Friday, October 28, 2005

The crisis of opera in Italy

Via the zoo of r.m.o comes this Independent article on the funding crisis of Italian opera-houses.
The culture minister, Rocco Buttiglione, has warned of the possible "death of opera" as the nation's 13 deeply indebted opera houses try to find ways to survive a 30 per cent cut in government subsidies, announced in the new budget.
Buttiglione, who has previously threatened to resign over these cuts, seems to take a realistic line:
But politicians and administrators agree that the crisis facing the Italian opera is "desperate," in Mr Buttiglione's words. He warned the opera houses: "None of them can hope that, whatever happens, someone will bale [sic] them out. Any of them could go bust, none is exempt from doing their accounts. All of them are dramatically in debt."
The cuts -- from a subsidy of €496 million to about €332m within three years -- are part of the larger effort to fit the traditionally free-spending and free-inflating Italian government into the fiscal and monetary straitjacket of the Eurozone. The companies themselves, however, may be particularly alluring targets.
[W]hile many companies continue to stage superb productions, managers are political appointees. Back offices are swollen with friends and relatives.
Prime Minister Berlusconi himself singled out La Scala:
"One thousand people work at La Scala," he claimed of Italy's best-known opera house, "when 400 would be plenty."
This is, of course, controversial. Less so, perhaps, is the decline in public interest:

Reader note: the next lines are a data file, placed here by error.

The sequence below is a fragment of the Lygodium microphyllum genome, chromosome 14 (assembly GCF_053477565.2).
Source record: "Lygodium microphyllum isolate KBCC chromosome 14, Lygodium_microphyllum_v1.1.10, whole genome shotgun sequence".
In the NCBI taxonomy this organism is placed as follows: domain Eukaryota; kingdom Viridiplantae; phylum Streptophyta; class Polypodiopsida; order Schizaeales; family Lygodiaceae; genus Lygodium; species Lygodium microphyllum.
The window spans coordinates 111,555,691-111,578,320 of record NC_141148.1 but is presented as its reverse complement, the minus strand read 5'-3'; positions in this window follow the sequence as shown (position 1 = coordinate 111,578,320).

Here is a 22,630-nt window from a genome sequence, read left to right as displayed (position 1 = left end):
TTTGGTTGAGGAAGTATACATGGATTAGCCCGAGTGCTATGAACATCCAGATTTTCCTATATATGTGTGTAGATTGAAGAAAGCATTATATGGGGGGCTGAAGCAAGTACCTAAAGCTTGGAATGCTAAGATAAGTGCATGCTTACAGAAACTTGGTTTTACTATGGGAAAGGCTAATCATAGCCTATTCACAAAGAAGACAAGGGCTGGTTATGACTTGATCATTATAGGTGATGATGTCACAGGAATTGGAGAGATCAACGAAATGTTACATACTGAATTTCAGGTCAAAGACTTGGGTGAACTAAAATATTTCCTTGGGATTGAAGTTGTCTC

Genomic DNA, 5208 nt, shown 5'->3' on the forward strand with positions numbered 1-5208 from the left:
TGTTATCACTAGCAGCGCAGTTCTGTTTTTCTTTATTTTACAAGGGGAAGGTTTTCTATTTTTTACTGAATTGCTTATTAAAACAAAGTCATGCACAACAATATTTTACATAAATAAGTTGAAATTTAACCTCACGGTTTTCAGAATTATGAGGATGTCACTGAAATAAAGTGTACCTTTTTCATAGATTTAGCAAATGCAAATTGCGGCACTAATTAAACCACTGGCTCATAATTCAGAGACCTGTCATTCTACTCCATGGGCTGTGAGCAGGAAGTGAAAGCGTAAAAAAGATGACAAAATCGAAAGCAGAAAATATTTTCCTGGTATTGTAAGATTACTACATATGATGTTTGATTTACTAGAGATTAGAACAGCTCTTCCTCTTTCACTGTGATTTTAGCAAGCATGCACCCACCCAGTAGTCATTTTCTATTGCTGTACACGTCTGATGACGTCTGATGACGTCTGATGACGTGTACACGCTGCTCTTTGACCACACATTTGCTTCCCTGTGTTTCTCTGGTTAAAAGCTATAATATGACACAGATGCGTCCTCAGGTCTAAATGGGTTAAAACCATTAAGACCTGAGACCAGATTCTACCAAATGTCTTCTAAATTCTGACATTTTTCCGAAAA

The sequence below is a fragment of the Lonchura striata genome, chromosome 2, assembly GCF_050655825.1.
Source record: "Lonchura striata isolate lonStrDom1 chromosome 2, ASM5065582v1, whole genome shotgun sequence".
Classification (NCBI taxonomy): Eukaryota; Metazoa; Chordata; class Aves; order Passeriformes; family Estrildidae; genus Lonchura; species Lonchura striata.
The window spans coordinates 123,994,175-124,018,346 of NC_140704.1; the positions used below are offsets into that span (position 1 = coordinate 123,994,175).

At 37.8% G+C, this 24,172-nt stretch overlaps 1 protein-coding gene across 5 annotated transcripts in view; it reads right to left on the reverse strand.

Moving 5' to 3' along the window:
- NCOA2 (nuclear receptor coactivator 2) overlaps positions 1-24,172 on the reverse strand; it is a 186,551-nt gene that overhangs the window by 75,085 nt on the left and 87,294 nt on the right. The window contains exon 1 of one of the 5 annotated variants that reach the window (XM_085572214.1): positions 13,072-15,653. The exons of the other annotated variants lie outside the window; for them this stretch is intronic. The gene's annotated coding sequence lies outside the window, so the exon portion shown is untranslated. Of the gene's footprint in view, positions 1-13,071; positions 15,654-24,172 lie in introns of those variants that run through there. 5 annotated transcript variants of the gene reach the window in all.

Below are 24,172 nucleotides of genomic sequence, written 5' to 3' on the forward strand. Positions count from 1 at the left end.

This highlights an even more fundamental problem - that the Italian public appears to have fallen out of love with "la lirica" (the opera). A generation ago, the goings-on at La Scala were of intense interest to everyone in Milan. Any Italian taxi driver could hum the most famous arias, and Maria Callas and Giuseppe di Stefano were the celebrities of their day.
But today, thanks to pop music and the Berlusconi-peddled TV diet of soaps, quiz shows and old American movies, Verdi and Puccini have gone out of style. The opera has become the diversion of the rich, the old and the corporate as much as anywhere else - perhaps even more so, given the failure of Italian opera houses to make a pitch for the patronage of their country's youth.
*     *     *

I don't pretend to understand either Italian politics or its art-administrative offshoot (though reading this article helped). But two things are evident.

First, the amount is fairly small. €164 million of a €400 billion budget is less than .05%. A sufficiently vocal or significant constituency interested in reversing the cuts may well succeed (as CPB saved itself from the axe here).

Second, a budget win, if the houses achieve it, may give only short reprieve. That the cuts have been proposed at all show opera's current distance from the Italian public. A system of direct public subsidy isolates a house from accountability to the greater or smaller public, but not permanently; at some point the houses and the public will come into alignment. If, for example, Italians continue to grow indifferent to opera, will there be any constituency for saving it the next time cuts are proposed? But lack of smaller-scale accountability means it'll take pure luck for the houses to nurse a public more sympathetic to their art (or an art more sympathetic to their public).

Ultimately, none but the Taliban can undo the flowering of choice in a country -- the new leisure options blamed on Berlusconi above. Unless the world falls, live opera must find its market niche (and I think, as I've said, it'll likely do so, in a way not unlike organic local produce or artisanal cheese: the essential complement to a baseline of commodity farming or free-floating digital music). The 1999 profile linked above showed a La Scala adapting to such realities, seeking private funding from corporations and the like. Such a financial shift is by its nature a step towards more accountability, as unhappy corporate donors can walk away rather more easily than a government.